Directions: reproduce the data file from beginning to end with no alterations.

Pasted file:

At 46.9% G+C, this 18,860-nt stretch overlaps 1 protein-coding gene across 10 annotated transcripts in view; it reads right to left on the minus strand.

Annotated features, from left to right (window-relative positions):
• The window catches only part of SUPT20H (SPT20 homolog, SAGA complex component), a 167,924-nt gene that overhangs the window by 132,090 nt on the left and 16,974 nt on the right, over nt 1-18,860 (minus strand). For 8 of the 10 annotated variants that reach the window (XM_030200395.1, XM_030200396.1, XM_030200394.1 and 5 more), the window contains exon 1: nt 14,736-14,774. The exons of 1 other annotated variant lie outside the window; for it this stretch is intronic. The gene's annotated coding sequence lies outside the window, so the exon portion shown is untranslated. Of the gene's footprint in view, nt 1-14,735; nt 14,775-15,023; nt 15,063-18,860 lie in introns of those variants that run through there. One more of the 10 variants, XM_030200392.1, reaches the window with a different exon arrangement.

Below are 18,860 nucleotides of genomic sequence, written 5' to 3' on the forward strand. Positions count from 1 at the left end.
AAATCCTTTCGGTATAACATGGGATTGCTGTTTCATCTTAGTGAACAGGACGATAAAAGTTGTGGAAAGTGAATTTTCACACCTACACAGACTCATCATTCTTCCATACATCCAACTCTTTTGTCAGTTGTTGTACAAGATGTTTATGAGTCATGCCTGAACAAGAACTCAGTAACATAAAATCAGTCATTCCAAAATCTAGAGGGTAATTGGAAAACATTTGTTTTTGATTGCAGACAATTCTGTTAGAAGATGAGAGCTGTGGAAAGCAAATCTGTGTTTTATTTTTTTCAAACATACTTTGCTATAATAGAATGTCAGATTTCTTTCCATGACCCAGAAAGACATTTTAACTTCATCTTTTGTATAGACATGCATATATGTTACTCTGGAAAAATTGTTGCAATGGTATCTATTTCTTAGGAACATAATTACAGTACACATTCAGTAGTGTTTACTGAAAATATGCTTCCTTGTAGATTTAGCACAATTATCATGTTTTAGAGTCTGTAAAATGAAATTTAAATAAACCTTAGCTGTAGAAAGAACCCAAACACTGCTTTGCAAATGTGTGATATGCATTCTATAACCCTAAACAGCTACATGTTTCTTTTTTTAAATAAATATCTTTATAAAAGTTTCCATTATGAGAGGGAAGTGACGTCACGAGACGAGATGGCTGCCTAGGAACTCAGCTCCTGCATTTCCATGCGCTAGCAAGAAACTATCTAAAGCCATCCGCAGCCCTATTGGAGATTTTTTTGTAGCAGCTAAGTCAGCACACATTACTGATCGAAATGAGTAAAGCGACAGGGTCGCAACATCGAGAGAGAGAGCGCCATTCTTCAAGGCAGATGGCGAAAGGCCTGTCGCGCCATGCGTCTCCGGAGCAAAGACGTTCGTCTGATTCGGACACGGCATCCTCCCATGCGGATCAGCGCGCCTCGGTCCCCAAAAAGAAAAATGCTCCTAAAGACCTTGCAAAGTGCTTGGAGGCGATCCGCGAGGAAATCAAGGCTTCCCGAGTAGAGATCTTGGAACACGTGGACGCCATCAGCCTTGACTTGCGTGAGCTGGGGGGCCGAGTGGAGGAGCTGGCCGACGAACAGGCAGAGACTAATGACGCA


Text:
At 46.9% G+C, this 18,860-nt stretch overlaps 1 protein-coding gene across 10 annotated transcripts in view; it reads right to left on the minus strand.

Annotated features, from left to right (window-relative positions):
• The window catches only part of SUPT20H (SPT20 homolog, SAGA complex component), a 167,924-nt gene that overhangs the window by 132,090 nt on the left and 16,974 nt on the right, over nt 1-18,860 (minus strand). For 8 of the 10 annotated variants that reach the window (XM_030200395.1, XM_030200396.1, XM_030200394.1 and 5 more), the window contains exon 1: nt 14,736-14,774. The exons of 1 other annotated variant lie outside the window; for it this stretch is intronic. The gene's annotated coding sequence lies outside the window, so the exon portion shown is untranslated. Of the gene's footprint in view, nt 1-14,735; nt 14,775-15,023; nt 15,063-18,860 lie in introns of those variants that run through there. One more of the 10 variants, XM_030200392.1, reaches the window with a different exon arrangement.

Below are 18,860 nucleotides of genomic sequence, written 5' to 3' on the forward strand. Positions count from 1 at the left end.
AAATCCTTTCGGTATAACATGGGATTGCTGTTTCATCTTAGTGAACAGGACGATAAAAGTTGTGGAAAGTGAATTTTCACACCTACACAGACTCATCATTCTTCCATACATCCAACTCTTTTGTCAGTTGTTGTACAAGATGTTTATGAGTCATGCCTGAACAAGAACTCAGTAACATAAAATCAGTCATTCCAAAATCTAGAGGGTAATTGGAAAACATTTGTTTTTGATTGCAGACAATTCTGTTAGAAGATGAGAGCTGTGGAAAGCAAATCTGTGTTTTATTTTTTTCAAACATACTTTGCTATAATAGAATGTCAGATTTCTTTCCATGACCCAGAAAGACATTTTAACTTCATCTTTTGTATAGACATGCATATATGTTACTCTGGAAAAATTGTTGCAATGGTATCTATTTCTTAGGAACATAATTACAGTACACATTCAGTAGTGTTTACTGAAAATATGCTTCCTTGTAGATTTAGCACAATTATCATGTTTTAGAGTCTGTAAAATGAAATTTAAATAAACCTTAGCTGTAGAAAGAACCCAAACACTGCTTTGCAAATGTGTGATATGCATTCTATAACCCTAAACAGCTACATGTTTCTTTTTTTAAATAAATATCTTTATAAAAGTTTCCATTATGAGAGGGAAGTGACGTCACGAGACGAGATGGCTGCCTAGGAACTCAGCTCCTGCATTTCCATGCGCTAGCAAGAAACTATCTAAAGCCATCCGCAGCCCTATTGGAGATTTTTTTGTAGCAGCTAAGTCAGCACACATTACTGATCGAAATGAGTAAAGCGACAGGGTCGCAACATCGAGAGAGAGAGCGCCATTCTTCAAGGCAGATGGCGAAAGGCCTGTCGCGCCATGCGTCTCCGGAGCAAAGACGTTCGTCTGATTCGGACACGGCATCCTCCCATGCGGATCAGCGCGCCTCGGTCCCCAAAAAGAAAAATGCTCCTAAAGACCTTGCAAAGTGCTTGGAGGCGATCCGCGAGGAAATCAAGGCTTCCCGAGTAGAGATCTTGGAACACGTGGACGCCATCAGCCTTGACTTGCGTGAGCTGGGGGGCCGAGTGGAGGAGCTGGCCGACGAACAGGCAGAGACTAATGACGCA